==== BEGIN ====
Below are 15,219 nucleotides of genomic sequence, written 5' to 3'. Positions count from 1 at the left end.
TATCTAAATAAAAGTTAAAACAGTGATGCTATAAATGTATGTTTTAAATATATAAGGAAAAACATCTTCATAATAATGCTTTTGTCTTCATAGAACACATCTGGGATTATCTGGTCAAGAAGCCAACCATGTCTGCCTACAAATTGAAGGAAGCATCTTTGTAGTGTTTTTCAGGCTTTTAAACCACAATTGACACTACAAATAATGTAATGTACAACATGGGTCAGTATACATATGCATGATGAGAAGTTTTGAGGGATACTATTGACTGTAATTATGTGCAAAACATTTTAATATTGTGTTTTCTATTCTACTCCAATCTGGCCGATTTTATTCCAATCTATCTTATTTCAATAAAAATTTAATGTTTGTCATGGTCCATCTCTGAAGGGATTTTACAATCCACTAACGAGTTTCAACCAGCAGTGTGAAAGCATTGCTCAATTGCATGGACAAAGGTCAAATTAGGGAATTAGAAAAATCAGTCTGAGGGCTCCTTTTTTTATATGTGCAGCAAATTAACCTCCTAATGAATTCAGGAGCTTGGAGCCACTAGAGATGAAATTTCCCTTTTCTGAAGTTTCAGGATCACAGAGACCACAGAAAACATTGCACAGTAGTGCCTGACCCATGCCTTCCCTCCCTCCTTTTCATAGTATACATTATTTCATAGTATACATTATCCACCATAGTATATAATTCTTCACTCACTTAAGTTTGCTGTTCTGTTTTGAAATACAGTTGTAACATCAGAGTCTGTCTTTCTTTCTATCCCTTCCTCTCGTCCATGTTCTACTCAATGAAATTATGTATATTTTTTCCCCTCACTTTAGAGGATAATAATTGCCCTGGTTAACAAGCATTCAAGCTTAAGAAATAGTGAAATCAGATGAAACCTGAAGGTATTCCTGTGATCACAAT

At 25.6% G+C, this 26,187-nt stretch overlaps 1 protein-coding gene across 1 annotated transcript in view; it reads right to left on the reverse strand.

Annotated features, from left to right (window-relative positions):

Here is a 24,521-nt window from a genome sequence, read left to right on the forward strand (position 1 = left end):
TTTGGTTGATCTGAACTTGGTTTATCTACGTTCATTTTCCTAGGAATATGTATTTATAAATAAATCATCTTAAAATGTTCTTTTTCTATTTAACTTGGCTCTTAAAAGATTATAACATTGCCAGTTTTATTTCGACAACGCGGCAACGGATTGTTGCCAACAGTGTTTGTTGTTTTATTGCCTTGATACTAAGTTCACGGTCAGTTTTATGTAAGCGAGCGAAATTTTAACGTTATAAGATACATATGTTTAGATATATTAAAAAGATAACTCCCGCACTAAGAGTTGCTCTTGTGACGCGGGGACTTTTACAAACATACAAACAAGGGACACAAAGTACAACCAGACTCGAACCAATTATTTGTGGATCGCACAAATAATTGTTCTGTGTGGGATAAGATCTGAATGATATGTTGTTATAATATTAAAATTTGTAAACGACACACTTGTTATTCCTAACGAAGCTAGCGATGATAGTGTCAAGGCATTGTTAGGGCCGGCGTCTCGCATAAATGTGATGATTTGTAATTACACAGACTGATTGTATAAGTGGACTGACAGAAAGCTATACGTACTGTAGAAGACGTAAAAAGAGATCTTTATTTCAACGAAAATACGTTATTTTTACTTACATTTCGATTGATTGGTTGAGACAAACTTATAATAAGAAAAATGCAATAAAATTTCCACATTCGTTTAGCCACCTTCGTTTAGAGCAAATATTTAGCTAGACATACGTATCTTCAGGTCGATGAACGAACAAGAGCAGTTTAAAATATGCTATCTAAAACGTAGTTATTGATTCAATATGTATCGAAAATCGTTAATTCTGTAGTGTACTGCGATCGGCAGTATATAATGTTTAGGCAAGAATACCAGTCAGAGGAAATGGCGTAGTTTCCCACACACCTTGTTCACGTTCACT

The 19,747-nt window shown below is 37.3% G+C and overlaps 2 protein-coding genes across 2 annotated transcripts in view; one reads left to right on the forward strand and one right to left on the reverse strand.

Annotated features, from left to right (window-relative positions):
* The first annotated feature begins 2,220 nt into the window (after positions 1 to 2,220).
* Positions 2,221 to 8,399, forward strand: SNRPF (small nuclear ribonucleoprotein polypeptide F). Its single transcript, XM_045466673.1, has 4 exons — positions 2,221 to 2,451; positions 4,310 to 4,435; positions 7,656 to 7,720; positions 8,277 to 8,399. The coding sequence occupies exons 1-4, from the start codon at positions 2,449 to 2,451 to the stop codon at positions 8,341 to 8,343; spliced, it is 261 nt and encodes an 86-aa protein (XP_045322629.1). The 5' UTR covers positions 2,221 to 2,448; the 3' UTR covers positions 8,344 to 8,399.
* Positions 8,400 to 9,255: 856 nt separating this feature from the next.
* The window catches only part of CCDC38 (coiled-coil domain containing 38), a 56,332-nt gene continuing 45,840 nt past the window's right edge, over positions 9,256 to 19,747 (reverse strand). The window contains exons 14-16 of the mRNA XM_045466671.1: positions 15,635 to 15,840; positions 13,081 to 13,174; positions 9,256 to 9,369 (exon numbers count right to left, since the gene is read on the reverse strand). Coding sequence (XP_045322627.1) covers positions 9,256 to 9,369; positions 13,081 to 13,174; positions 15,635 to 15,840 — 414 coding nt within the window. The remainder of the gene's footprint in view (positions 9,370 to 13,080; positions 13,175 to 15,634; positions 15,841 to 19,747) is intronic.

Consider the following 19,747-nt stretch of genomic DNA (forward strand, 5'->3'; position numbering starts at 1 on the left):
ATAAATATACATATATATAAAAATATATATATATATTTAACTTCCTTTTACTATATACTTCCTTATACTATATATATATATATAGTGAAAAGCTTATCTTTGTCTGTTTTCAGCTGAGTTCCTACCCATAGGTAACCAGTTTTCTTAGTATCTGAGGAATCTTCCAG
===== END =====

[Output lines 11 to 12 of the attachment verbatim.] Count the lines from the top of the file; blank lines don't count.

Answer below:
* Positions 8,400 to 9,255: 856 nt separating this feature from the next.
* The window catches only part of CCDC38 (coiled-coil domain containing 38), a 56,332-nt gene continuing 45,840 nt past the window's right edge, over positions 9,256 to 19,747 (reverse strand). The window contains exons 14-16 of the mRNA XM_045466671.1: positions 15,635 to 15,840; positions 13,081 to 13,174; positions 9,256 to 9,369 (exon numbers count right to left, since the gene is read on the reverse strand). Coding sequence (XP_045322627.1) covers positions 9,256 to 9,369; positions 13,081 to 13,174; positions 15,635 to 15,840 — 414 coding nt within the window. The remainder of the gene's footprint in view (positions 9,370 to 13,080; positions 13,175 to 15,634; positions 15,841 to 19,747) is intronic.